Political & Economic Craziness Gives Gold Best Year Since 2010

Gold is on pace for its best year since 2010. Already the yellow metal has seen a run-up of 21.6% year-to-date, as tracked by our partners at the WSJ Market Data Group, closing at $1289.20. That may continue as global equity and currency investors head for the hills.

“Everywhere the investor looks these days there is political and macro-economic uncertainty,” said George Gero, managing director, RBC Wealth Management during an interview with FOXBusiness.com. Gero notes, there was no shortage of confusing signals this week. The Bank of Japan decided against more stimulus, while the Federal Reserve sent a fresh round of mixed signals to the market after leaving rates unchanged. Add in the fact that the U.S. economy grew just 0.5% in the 1Q. Now investors are wondering whether or not Fed Chair Janet Yellen will be able to raise interest rates at all this year.

As central banks bungle monetary policy, currencies are getting whipsawed. The dollar is down 10% vs. the Japanese yen, which is also helping goose gold. The dollar saw its biggest slide since 2010 on Thursday.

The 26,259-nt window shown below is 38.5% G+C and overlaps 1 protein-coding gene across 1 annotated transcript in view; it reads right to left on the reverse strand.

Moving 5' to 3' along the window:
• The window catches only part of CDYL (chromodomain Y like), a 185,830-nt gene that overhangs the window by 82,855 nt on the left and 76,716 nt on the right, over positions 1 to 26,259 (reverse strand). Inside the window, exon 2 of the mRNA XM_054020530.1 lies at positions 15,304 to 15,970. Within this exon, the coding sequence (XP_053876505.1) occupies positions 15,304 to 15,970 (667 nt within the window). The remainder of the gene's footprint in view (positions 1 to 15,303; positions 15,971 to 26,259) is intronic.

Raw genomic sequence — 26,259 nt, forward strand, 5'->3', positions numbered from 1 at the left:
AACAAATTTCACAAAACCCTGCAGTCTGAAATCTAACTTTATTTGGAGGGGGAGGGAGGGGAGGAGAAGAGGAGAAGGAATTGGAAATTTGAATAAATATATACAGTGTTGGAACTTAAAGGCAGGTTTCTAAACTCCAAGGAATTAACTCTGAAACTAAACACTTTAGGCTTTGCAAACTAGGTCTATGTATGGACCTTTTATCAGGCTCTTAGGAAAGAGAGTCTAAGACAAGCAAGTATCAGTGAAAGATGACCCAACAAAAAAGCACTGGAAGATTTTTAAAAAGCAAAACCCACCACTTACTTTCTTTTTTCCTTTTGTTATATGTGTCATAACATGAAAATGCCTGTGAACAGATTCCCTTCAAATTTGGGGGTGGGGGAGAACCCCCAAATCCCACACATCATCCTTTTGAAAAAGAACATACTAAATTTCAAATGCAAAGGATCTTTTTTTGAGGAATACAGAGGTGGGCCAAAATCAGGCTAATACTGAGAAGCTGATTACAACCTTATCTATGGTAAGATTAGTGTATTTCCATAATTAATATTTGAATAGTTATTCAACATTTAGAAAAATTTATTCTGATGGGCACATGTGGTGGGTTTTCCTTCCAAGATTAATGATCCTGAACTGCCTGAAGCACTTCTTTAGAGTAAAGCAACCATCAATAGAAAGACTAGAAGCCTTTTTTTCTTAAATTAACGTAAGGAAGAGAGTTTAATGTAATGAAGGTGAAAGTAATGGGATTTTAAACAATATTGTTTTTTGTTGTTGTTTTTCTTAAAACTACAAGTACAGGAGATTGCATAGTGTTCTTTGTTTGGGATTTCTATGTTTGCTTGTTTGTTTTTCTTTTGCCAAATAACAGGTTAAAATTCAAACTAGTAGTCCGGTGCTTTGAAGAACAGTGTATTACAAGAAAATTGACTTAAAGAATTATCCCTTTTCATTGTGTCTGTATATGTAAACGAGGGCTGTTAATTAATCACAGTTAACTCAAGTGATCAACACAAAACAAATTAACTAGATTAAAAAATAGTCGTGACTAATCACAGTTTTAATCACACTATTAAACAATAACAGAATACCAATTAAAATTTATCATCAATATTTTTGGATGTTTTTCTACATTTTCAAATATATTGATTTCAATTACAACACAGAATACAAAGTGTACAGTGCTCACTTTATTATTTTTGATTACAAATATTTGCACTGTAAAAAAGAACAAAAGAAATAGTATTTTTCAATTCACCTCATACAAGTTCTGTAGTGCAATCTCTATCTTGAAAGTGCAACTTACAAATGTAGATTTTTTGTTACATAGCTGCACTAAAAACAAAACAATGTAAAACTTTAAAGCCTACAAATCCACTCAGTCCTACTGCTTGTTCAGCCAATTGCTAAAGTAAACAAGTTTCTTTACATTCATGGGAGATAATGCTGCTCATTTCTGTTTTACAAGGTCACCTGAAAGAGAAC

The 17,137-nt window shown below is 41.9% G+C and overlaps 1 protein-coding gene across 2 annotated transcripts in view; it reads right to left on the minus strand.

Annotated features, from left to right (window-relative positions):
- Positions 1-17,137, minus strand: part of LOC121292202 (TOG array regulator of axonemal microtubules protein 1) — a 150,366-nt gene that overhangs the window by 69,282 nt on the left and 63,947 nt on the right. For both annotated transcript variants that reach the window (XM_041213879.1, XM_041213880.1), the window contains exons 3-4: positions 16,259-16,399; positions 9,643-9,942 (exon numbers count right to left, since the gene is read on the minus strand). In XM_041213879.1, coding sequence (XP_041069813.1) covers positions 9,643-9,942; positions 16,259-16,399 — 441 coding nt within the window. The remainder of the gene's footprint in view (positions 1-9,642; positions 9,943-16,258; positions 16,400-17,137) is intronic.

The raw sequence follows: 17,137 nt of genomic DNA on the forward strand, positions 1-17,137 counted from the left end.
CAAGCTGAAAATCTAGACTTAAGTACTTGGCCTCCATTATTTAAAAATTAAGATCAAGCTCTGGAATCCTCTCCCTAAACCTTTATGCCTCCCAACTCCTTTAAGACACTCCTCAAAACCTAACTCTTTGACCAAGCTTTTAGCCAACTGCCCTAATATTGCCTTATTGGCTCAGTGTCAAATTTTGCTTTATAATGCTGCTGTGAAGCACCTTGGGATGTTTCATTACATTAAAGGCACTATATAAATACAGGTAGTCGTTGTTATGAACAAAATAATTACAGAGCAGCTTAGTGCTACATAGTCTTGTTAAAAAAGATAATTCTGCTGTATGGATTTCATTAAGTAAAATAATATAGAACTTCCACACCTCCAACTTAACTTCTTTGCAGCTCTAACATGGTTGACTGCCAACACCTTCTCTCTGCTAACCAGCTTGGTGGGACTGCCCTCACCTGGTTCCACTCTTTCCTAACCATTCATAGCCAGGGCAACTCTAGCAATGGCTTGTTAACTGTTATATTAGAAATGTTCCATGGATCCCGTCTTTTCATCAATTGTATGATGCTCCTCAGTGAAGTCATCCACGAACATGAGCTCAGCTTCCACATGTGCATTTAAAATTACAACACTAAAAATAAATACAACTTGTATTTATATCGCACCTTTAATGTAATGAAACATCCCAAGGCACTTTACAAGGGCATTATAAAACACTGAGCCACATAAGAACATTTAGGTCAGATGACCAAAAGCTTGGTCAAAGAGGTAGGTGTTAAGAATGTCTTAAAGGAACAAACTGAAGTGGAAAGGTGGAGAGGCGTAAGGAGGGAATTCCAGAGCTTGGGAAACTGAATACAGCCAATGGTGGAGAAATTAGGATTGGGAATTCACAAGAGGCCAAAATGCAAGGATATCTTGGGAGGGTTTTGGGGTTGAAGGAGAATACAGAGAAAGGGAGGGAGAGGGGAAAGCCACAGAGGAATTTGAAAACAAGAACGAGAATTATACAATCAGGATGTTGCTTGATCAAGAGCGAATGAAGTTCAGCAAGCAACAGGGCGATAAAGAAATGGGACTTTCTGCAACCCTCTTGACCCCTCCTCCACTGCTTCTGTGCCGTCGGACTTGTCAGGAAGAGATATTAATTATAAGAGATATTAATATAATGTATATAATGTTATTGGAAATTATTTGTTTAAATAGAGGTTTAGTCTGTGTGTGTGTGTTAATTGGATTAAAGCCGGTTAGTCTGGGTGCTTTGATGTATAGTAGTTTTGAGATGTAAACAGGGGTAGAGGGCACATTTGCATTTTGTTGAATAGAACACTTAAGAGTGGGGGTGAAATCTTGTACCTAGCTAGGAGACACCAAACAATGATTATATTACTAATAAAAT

Ticker Security Last Change Change %
GLD SPDR GOLD SHARES TRUST - EUR ACC 224.56 +0.90 +0.40%

The safe-haven metal, which is portable and can be converted into any currency, is also benefiting from political uncertainty around the globe. The U.K. is threatening to leave the European Union in a move that has been dubbed “Brexit.” That vote is set to take place on June 23. Meanwhile Europe as a whole is struggling with a massive migrant crisis. And in the U.S., the race for the White House has also left investors feeling confused, notes Gero.

That confusion is being complicated by a perfect storm of fiscal and economic issues. Speaking on FOX Business Network’s Mornings With Maria, Mohamed El-Erian, chief economic adviser at Allianz, said, “Whether you look at Japan or the United States, there are four common areas. One is we need to invest in real growth engine; that’s tax reform, infrastructure, labor market training. Secondly, we need to better match the willingness and ability to spend, that speaks to fiscal policy. Third, we need to deal with excessive indebtedness in Greece, student loans here. And finally, we need better policy coordination. Maria, it is not an engineering problem, this is an implementation problem.”

The S&P 500 (NYSE:SPY) and the Dow Jones Industrial Average (NYSE:DIA) are little changed this year, while the Nasdaq Composite (NASDAQ:QQQ) is down 4%.